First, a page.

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Summer Home Sales: Sizzle or Fizzle?

 
Odeta Kushi, First American Deputy Chief Economist, shares her DataDriven insight on the state of the US Housing Market. Listen to our latest webinar to hear more. 
  1. Are the people entering into loan modifications really a disguised “kicking of the can down the road” as they will likely be unable to make the modified payment should they continue to experience decreased or no income?  Said differently, will the modified payments be permanent and are these modified payments representing a meaningful decrease to their existing mortgage payments?
    A loan modification can be a new repayment plan, a forbearance agreement, interest rate modification, or any other arrangement that defers or delays the payment of principal or interest. The exact modification will depend on the borrower and lender. However, our analysis shows that even for those that suffer an adverse economic shock, with equity levels near all-time highs, a homeowner has the option of selling the home or tapping into their equity through a refinance until their payment issues can be mitigated.


  2. What impact do you think the end of the federal unemployment subsidy will have on the forbearance-foreclosure chart that was shown earlier?
    The future of the Federal Unemployment benefit remains unclear. However, our research finds that the average unemployment rate gap between renters and owners is 4.4 percentage points. Recessions have typically widened that gap, largely because homeownership is correlated with being older and more educated. Unlike a typical recession, this crisis hit hardest in the service sector, which employs mostly younger, less educated workers. According to data from the Census Pulse Survey, averaging across the four weeks of June, 53 percent of renter households experienced a loss of employment income, compared to 39 percent of owner households.
    It is important to note that the fiscal support for household’s unemployment benefits and the initial stimulus plan has helped to prop up consumer spending, which is a key driver of economic growth.


  1. Given that residential real estate is "local," what MSAs are the best, and worst, buyers' and sellers' markets this summer, and why? (i.e., Covid-driven unemployment, lack of inventory, etc.)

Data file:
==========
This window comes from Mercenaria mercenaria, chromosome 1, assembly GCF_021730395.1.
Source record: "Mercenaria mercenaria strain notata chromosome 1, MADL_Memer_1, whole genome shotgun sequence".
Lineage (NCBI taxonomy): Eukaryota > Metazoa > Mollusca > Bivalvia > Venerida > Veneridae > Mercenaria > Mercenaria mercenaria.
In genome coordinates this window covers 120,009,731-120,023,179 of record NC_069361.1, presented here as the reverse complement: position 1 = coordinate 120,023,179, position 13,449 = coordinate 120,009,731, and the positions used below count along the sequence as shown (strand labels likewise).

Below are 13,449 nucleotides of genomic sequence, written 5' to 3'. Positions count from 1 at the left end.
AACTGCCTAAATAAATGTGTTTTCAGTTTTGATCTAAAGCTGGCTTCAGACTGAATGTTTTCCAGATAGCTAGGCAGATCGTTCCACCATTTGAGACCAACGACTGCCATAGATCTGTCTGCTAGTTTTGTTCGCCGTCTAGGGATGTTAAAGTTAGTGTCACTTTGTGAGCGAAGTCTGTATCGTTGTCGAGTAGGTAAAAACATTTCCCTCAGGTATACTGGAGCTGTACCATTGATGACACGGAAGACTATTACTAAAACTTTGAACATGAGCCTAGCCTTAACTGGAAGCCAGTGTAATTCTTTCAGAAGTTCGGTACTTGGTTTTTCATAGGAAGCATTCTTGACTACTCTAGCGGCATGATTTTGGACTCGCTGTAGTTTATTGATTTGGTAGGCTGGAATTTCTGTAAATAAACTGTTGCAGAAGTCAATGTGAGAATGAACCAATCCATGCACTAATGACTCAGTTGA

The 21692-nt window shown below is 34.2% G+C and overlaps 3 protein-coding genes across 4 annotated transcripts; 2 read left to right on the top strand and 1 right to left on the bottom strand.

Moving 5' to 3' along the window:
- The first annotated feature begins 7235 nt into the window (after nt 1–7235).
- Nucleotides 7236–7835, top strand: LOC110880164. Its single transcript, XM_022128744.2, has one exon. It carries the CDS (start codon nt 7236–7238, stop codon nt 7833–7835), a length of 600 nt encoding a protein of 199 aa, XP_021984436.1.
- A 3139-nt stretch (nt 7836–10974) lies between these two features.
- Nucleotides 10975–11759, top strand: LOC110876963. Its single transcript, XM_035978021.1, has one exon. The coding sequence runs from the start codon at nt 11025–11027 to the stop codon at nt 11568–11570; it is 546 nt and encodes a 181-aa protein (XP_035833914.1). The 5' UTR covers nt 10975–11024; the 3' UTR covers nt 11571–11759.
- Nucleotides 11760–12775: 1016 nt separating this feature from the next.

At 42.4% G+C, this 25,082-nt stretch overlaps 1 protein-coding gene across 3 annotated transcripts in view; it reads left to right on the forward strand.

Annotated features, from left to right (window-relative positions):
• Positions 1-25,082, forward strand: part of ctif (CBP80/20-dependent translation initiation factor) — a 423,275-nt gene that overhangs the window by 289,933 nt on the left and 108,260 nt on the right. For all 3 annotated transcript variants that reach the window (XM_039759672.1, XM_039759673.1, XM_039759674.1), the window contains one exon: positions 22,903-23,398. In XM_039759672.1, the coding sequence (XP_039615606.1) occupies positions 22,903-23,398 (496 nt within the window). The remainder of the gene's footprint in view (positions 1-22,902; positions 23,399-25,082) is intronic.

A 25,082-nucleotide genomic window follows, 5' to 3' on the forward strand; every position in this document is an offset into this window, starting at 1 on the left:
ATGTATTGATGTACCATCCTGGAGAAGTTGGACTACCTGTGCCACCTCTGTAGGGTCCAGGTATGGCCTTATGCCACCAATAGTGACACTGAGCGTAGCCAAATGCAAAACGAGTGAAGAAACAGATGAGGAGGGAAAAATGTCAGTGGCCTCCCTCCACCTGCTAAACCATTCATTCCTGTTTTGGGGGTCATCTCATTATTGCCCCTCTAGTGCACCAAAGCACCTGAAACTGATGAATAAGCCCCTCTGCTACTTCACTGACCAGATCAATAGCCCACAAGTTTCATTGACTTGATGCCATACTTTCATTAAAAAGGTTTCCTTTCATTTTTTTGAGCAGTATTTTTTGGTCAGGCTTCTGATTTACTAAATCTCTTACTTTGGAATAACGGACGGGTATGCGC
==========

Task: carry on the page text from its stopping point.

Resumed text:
According to our Real House Price Index (RHPI), in May 2020, the markets with the biggest drop in affordability were: New York, San Diego, Pittsburgh, Orlando, and St. Louis. The markets with the greatest increase in affordability were Las Vegas, Providence, R.I., Boston, Chicago, and Cleveland.

  1. Do the panelists have any concern that the mortgage industry - from lender to underwriter and GSEs - may be more fragile since the Covid-19 outbreak? If yes, where is the weakest link at this time and how would you attempt to reinforce it? 

I think everyone has been pleasantly surprised at how the housing industry rolled with the punches in a time of uncertainty and challenges. The industry leveraged new technology and identified ways to close real estate transactions with little or no contact. Some companies have invested in technology to let buyers see homes on-demand via video-chat tours or through a 3D tour, rather than attending the showing in person.  Fannie Mae and Freddie Mac, both relaxed their requirements for in-person appraisals and a number of states already let a notary stamp a document electronically.

I will not call it a weak spot, but I will say that capacity issues are a challenge. The low rates have boosted demand, and one of the reasons why we see the spread between the 10-year Treasury and mortgage rates widen is because mortgage refinance application processing capacity cannot meet demand, so lender offered rates don’t follow the Treasury yield down one for one.

  1. How have unemployment projections differed from back in April/May? Also, are workers who filed for temporary unemployment going back to their jobs as projected?

While the labor market recovery was initially impressive, the more recent high frequency data is showing that improvement is slowing down substantially. The stalled or reversed economic reopening process in many states will have a direct impact on the labor market recovery.

In June, approximately 60% of unemployed workers were on temporary layoff, down from 73% in May. At the same time, the number of permanent job losses increased to 2.9 million, up from 2.3 million the prior month, indicating that some temporary job losses may be becoming permanent.

 

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